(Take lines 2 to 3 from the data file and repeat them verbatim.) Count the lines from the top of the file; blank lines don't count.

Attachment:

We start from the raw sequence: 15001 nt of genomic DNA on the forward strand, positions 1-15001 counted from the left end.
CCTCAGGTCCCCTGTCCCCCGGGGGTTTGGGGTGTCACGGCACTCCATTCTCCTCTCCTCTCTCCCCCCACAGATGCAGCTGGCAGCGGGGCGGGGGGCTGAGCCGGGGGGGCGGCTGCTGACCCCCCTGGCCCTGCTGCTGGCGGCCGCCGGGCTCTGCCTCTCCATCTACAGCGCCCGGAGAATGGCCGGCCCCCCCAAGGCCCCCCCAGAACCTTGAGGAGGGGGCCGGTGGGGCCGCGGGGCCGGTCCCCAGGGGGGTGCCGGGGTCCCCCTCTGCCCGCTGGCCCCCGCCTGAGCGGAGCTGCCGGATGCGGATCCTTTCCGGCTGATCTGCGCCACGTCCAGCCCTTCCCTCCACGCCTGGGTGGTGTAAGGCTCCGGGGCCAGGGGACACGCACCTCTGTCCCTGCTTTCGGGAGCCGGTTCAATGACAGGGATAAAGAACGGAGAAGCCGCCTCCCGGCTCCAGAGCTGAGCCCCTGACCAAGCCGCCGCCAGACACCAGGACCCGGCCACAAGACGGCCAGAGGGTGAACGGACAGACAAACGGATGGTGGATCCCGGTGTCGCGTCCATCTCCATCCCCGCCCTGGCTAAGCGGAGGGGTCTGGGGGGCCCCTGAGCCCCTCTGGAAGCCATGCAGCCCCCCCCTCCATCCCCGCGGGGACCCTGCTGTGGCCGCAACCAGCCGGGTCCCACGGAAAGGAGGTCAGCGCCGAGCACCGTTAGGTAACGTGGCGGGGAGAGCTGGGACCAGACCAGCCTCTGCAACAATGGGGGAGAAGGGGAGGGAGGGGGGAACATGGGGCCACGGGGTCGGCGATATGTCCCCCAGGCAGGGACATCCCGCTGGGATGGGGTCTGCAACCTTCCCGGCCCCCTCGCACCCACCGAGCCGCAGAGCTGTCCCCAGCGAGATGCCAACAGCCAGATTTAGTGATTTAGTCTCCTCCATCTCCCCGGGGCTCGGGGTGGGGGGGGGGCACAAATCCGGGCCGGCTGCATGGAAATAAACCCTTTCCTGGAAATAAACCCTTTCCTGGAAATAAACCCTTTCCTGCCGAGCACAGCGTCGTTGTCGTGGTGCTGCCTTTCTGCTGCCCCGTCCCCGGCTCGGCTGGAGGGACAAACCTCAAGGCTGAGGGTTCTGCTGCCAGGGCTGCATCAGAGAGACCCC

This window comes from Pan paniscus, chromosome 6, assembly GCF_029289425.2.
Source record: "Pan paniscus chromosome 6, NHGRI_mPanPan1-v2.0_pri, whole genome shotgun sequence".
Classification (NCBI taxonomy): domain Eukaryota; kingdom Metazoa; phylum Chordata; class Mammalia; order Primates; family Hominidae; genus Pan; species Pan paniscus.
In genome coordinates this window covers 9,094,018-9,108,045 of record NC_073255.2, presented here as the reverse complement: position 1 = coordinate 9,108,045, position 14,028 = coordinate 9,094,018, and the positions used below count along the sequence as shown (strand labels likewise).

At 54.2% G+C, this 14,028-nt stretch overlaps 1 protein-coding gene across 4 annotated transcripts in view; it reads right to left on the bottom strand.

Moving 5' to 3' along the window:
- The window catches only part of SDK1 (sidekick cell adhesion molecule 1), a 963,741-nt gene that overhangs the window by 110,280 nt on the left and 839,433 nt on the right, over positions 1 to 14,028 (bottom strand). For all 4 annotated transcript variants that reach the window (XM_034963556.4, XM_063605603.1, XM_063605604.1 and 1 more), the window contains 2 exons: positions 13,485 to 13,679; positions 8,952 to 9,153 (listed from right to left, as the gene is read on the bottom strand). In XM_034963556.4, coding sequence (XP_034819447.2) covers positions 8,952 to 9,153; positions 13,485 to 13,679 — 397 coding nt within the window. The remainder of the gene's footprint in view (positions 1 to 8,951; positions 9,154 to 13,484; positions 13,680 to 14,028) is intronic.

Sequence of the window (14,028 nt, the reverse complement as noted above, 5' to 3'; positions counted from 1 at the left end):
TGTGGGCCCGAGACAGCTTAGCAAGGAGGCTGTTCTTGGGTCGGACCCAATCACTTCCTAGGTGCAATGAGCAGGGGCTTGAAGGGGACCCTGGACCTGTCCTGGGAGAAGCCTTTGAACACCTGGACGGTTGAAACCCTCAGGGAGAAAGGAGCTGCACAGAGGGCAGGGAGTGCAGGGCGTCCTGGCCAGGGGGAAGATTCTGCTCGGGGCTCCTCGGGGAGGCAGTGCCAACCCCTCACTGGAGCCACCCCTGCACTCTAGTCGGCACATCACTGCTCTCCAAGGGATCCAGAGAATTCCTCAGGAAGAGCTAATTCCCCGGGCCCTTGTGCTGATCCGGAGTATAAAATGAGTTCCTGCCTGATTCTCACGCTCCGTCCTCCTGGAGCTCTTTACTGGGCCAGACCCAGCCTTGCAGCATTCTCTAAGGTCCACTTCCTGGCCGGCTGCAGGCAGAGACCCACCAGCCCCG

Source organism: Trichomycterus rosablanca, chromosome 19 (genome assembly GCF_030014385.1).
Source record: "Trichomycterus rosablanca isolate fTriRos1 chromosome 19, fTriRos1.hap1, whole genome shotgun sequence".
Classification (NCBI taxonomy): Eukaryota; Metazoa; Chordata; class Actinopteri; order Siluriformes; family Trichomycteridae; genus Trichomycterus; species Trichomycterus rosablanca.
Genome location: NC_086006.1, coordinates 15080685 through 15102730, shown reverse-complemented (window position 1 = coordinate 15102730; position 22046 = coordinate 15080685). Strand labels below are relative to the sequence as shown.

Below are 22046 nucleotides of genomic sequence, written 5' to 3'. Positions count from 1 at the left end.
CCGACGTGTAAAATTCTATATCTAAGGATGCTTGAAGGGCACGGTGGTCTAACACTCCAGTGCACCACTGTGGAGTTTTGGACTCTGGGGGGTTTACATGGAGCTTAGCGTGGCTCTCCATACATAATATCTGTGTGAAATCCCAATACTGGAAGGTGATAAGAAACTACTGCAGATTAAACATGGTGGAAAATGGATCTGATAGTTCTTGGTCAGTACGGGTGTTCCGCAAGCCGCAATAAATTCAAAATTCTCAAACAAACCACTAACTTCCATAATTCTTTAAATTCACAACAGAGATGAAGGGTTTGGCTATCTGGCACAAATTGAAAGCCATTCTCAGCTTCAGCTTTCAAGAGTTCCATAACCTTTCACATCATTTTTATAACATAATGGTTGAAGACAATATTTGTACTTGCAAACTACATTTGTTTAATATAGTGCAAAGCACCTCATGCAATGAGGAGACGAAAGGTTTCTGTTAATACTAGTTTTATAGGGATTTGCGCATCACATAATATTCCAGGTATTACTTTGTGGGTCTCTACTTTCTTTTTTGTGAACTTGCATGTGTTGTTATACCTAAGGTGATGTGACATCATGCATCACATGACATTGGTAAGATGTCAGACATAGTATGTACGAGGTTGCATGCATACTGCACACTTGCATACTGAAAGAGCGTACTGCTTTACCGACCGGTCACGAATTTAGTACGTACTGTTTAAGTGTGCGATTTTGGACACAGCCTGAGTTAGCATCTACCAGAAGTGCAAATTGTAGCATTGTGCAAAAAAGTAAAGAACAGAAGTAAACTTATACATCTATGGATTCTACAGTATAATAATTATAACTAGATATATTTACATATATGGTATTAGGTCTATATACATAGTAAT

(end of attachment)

CCTCAGGTCCCCTGTCCCCCGGGGGTTTGGGGTGTCACGGCACTCCATTCTCCTCTCCTCTCTCCCCCCACAGATGCAGCTGGCAGCGGGGCGGGGGGCTGAGCCGGGGGGGCGGCTGCTGACCCCCCTGGCCCTGCTGCTGGCGGCCGCCGGGCTCTGCCTCTCCATCTACAGCGCCCGGAGAATGGCCGGCCCCCCCAAGGCCCCCCCAGAACCTTGAGGAGGGGGCCGGTGGGGCCGCGGGGCCGGTCCCCAGGGGGGTGCCGGGGTCCCCCTCTGCCCGCTGGCCCCCGCCTGAGCGGAGCTGCCGGATGCGGATCCTTTCCGGCTGATCTGCGCCACGTCCAGCCCTTCCCTCCACGCCTGGGTGGTGTAAGGCTCCGGGGCCAGGGGACACGCACCTCTGTCCCTGCTTTCGGGAGCCGGTTCAATGACAGGGATAAAGAACGGAGAAGCCGCCTCCCGGCTCCAGAGCTGAGCCCCTGACCAAGCCGCCGCCAGACACCAGGACCCGGCCACAAGACGGCCAGAGGGTGAACGGACAGACAAACGGATGGTGGATCCCGGTGTCGCGTCCATCTCCATCCCCGCCCTGGCTAAGCGGAGGGGTCTGGGGGGCCCCTGAGCCCCTCTGGAAGCCATGCAGCCCCCCCCTCCATCCCCGCGGGGACCCTGCTGTGGCCGCAACCAGCCGGGTCCCACGGAAAGGAGGTCAGCGCCGAGCACCGTTAGGTAACGTGGCGGGGAGAGCTGGGACCAGACCAGCCTCTGCAACAATGGGGGAGAAGGGGAGGGAGGGGGGAACATGGGGCCACGGGGTCGGCGATATGTCCCCCAGGCAGGGACATCCCGCTGGGATGGGGTCTGCAACCTTCCCGGCCCCCTCGCACCCACCGAGCCGCAGAGCTGTCCCCAGCGAGATGCCAACAGCCAGATTTAGTGATTTAGTCTCCTCCATCTCCCCGGGGCTCGGGGTGGGGGGGGGGCACAAATCCGGGCCGGCTGCATGGAAATAAACCCTTTCCTGGAAATAAACCCTTTCCTGGAAATAAACCCTTTCCTGCCGAGCACAGCGTCGTTGTCGTGGTGCTGCCTTTCTGCTGCCCCGTCCCCGGCTCGGCTGGAGGGACAAACCTCAAGGCTGAGGGTTCTGCTGCCAGGGCTGCATCAGAGAGACCCC

This window comes from Pan paniscus, chromosome 6, assembly GCF_029289425.2.